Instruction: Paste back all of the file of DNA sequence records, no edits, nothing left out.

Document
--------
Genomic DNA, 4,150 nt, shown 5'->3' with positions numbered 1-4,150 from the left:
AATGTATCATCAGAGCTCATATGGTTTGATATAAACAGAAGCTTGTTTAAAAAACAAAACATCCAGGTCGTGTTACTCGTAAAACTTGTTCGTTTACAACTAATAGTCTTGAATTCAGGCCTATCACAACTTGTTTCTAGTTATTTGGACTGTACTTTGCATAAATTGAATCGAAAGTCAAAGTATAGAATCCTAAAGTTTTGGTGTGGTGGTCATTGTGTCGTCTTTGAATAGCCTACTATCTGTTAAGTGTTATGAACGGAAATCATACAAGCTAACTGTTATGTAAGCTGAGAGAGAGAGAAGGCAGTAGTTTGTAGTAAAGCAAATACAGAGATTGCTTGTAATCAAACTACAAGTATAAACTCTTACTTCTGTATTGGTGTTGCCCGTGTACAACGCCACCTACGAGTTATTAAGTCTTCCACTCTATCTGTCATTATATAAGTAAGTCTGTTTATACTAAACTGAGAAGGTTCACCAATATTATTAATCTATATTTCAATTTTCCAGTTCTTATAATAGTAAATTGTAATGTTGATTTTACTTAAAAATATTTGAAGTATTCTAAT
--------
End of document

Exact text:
Genomic DNA, 4,150 nt, shown 5'->3' with positions numbered 1-4,150 from the left:
AATGTATCATCAGAGCTCATATGGTTTGATATAAACAGAAGCTTGTTTAAAAAACAAAACATCCAGGTCGTGTTACTCGTAAAACTTGTTCGTTTACAACTAATAGTCTTGAATTCAGGCCTATCACAACTTGTTTCTAGTTATTTGGACTGTACTTTGCATAAATTGAATCGAAAGTCAAAGTATAGAATCCTAAAGTTTTGGTGTGGTGGTCATTGTGTCGTCTTTGAATAGCCTACTATCTGTTAAGTGTTATGAACGGAAATCATACAAGCTAACTGTTATGTAAGCTGAGAGAGAGAGAAGGCAGTAGTTTGTAGTAAAGCAAATACAGAGATTGCTTGTAATCAAACTACAAGTATAAACTCTTACTTCTGTATTGGTGTTGCCCGTGTACAACGCCACCTACGAGTTATTAAGTCTTCCACTCTATCTGTCATTATATAAGTAAGTCTGTTTATACTAAACTGAGAAGGTTCACCAATATTATTAATCTATATTTCAATTTTCCAGTTCTTATAATAGTAAATTGTAATGTTGATTTTACTTAAAAATATTTGAAGTATTCTAAT